From ColoradoBiz (Bart Taylor):
…as the gap between supply and demand from the Colorado River grows – its forecast by the Bureau to be 4 to 6 million acre-feet by mid-century, roughly one-third its entire annual volume – the long-term implication is inarguable: change is coming to the Southwest U.S. Have water today? You may not in the future – and for some the near-future. We may not be “running out,” but a radically new supply regime could transform our economy – with new water have’s-and-have not’s, new means to regulate ownership and distribution, new projects and infrastructure, and profoundly, new industry that displaces water-intensive business that simply can’t operate in the West…
Water prices are rising. Circle of Blue, a global water information resource, reports an 18 percent rise in 30 major U.S cities since 2010 – and a 7 percent increase last year alone. In south metro-Denver, in the suburbs of Phoenix and Las Vegas, in Albuquerque, they’re certain to rise more for consumers and business.
At the same time businesses are refining they way they assess water-related risk. The value of water – or the lack of it – is increasingly quantified. For businesses looking to expand or relocate here, the prospect of rising water costs and supply shortfalls may add up to trouble for economic developers in the West…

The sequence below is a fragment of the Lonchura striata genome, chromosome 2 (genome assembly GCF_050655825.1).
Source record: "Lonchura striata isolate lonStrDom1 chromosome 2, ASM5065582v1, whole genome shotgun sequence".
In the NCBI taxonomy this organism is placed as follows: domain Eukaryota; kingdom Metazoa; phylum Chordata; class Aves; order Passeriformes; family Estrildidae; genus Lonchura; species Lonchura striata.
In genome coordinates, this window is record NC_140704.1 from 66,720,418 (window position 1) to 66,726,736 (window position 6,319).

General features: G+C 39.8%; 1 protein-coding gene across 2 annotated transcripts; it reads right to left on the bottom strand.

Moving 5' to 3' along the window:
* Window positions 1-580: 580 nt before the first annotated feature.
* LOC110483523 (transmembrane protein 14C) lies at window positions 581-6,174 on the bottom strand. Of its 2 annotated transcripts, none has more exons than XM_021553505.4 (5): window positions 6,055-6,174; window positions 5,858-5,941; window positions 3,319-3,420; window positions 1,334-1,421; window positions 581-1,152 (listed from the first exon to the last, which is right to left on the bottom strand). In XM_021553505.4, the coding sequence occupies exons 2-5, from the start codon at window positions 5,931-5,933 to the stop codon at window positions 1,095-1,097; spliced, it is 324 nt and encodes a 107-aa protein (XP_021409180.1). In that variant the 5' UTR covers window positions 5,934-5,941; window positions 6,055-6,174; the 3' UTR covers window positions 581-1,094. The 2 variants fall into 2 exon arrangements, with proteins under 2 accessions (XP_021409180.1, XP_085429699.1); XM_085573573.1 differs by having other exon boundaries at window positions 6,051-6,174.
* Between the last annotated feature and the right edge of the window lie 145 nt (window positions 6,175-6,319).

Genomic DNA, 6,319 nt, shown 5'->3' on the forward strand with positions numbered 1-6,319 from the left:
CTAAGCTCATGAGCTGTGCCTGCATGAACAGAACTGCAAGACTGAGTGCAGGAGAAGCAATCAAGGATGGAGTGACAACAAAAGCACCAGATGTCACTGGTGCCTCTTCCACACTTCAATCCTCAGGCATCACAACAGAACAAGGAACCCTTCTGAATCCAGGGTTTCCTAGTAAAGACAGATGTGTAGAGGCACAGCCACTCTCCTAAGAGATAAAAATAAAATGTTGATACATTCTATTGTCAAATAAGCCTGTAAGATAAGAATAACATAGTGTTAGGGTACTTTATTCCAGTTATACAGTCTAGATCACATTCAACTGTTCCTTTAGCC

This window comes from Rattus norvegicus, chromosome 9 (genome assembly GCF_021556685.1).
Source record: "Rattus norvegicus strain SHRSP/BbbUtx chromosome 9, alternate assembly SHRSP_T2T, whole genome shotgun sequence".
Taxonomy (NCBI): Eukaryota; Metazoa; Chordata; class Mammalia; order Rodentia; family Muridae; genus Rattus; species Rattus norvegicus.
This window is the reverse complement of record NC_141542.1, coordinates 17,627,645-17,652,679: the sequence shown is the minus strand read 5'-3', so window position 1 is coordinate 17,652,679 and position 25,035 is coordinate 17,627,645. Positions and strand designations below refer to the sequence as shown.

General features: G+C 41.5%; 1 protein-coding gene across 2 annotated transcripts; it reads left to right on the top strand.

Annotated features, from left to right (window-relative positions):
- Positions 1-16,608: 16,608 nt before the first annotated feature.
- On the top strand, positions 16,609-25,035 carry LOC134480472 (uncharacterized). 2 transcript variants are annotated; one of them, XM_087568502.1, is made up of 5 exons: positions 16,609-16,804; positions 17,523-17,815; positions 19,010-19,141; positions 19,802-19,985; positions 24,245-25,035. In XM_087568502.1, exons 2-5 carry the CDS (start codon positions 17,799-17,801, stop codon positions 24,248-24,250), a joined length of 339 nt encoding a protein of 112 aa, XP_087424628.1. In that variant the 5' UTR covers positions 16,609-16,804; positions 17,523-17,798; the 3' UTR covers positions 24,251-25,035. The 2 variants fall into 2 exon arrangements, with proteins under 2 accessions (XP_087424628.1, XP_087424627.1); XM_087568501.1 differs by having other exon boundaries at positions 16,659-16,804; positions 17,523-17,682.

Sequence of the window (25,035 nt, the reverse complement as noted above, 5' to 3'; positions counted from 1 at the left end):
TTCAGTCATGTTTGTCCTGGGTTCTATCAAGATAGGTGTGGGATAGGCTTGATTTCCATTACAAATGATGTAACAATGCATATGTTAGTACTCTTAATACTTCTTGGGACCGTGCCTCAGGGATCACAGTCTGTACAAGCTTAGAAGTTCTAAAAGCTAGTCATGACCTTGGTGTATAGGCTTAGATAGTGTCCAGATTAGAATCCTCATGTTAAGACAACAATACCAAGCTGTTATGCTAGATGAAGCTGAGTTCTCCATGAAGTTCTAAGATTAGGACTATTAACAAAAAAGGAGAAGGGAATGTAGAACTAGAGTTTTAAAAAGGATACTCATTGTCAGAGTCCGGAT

Water delivery and wastewater management in the United States is a decidedly local affair. A dizzying maze of water districts, associations, and civic authorities manage a network of over 55,000 water utilities and about 16,000 wastewater facilities. In Colorado alone, around 300 separate entities deliver water to residents and businesses.
But can the interests of local utilities dovetail with those of regional planners? Northern Water in Fort Collins, Colo., has a bright future, serving thousands of users in northeastern Colorado via a huge system of water assets including the Big Thompson and Windy Gap projects. Less than a hundred miles south, along I-25, the water future of communities like Castle Rock and Parker is far less certain – some would argue in crisis. Is there incentive for Northern to act in Parker’s interest? The governor of the state might say yes; residents of Ft. Collins, not so much. ‘Local control’ may hamper collective planning throughout the Southwest.
More infrastructure coverage here.